If we see ourselves as the church only when we are “in the building,” we fail to heed our Shepherd’s call to be salt and light in the world through the various vocations in which He has placed us.
Through your faithful witness during a public health crisis, it is possible that people in your life will repent and receive the healing that only Jesus can provide.
“Making Disciples for Life” not only provides better access to existing resources, it also brings people together for identifying and developing new resources.
How are we equipping, encouraging, and enabling the people God has given us to serve and volunteer in His mission?
It is up to us to provide ways into the Word and Sacrament ministry of our congregation that ease nonchurched people’s fears and keep them from being intimidated.
If we can learn to intentionally build relationships with nonchurched people, we will be meeting a tremendous need. And we’ll be opening doors to the Gospel for them.
Effective outreach is the “planting and watering” (cf. 1 Corinthians 3:5-9) through which a congregation intentionally engages nonchurched people in ways that … provide the congregation with means of continuing contact with the nonchurched people.
Effective outreach is a critical element of a congregation’s well-being. What is “effective outreach”?
We are celebrating the service of volunteers in The Lutheran Church-Missouri Synod. Wouldn’t it be great to have more volunteers to celebrate? Here are some ideas to get more people involved … and people more involved.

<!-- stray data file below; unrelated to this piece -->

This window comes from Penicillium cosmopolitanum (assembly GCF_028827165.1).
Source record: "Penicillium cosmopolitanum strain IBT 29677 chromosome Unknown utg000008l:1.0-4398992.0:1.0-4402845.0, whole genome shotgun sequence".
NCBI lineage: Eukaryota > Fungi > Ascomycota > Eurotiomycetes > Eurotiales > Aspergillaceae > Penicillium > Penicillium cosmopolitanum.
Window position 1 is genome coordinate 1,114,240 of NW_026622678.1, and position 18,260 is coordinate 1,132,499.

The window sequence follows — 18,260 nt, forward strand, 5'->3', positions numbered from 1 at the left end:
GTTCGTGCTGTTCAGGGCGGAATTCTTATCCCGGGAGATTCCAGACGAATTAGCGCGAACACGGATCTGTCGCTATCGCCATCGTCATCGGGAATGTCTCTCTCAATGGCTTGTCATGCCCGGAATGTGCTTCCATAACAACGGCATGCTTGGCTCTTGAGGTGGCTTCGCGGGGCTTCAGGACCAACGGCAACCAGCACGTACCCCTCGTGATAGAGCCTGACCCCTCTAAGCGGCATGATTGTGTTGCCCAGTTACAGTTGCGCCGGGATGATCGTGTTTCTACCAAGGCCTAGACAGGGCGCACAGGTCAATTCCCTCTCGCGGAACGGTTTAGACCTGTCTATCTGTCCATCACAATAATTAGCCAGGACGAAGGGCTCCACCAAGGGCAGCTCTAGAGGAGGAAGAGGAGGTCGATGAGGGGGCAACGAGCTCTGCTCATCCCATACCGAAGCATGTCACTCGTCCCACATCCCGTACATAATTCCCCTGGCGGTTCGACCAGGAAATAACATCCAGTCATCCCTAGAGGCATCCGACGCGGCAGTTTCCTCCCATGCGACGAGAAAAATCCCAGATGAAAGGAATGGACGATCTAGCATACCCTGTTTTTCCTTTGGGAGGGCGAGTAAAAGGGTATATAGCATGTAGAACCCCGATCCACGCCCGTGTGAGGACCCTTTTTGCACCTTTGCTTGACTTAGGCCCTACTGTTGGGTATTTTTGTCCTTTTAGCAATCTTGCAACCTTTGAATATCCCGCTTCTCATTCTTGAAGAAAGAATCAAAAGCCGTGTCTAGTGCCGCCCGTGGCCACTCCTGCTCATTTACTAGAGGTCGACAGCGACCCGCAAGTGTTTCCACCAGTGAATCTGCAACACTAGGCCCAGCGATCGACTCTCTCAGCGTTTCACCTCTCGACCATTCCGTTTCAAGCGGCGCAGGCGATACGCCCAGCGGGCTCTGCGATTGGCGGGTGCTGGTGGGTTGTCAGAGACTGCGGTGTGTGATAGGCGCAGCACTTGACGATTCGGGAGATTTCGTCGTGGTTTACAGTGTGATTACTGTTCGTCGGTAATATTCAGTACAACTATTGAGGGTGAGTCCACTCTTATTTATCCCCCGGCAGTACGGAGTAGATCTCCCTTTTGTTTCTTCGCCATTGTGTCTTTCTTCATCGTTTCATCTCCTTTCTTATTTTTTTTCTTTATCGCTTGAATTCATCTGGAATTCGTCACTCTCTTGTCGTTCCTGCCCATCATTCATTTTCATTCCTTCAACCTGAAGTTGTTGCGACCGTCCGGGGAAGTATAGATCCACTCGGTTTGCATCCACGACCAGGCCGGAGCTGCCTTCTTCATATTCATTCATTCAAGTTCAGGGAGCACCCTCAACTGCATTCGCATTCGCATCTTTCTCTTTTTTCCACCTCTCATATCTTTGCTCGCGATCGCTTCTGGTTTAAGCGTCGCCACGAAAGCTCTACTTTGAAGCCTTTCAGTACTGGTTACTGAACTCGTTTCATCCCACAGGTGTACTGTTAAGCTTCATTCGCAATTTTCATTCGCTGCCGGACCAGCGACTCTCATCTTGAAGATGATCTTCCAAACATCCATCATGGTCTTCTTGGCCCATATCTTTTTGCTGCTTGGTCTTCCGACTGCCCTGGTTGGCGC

Speaking the Gospel in love seems good and right to us. But speaking the Law in love seems like a contradiction.
Are we ready for a serious go at journeying through Lent? If so, perhaps we should stop giving up things for Lent and use this sacred time to take up things instead.
It’s interesting that when we want our pastors to make themselves publically recognizable we ask them to “put on their collars.” Isn’t that what we need every day in our communities? Doesn’t the declining spiritual condition of America today call for pastors to stand up by, among other ways, standing out?
Jesus never stopped at forming a “missional community.” His mission to “seek and to save the lost” required Him to speak God’s Word to the people with whom He connected. When He did, some remained in fellowship with Him. But many did not.
Are the fields of America white with harvest or do we live and labor in a different season?
Every time a rainbow appears in the sky we are reminded of God’s mercy and grace. Shouldn’t we be able to use the rainbows appearing elsewhere for other purposes to speak God’s Word to those who are perishing in their sins?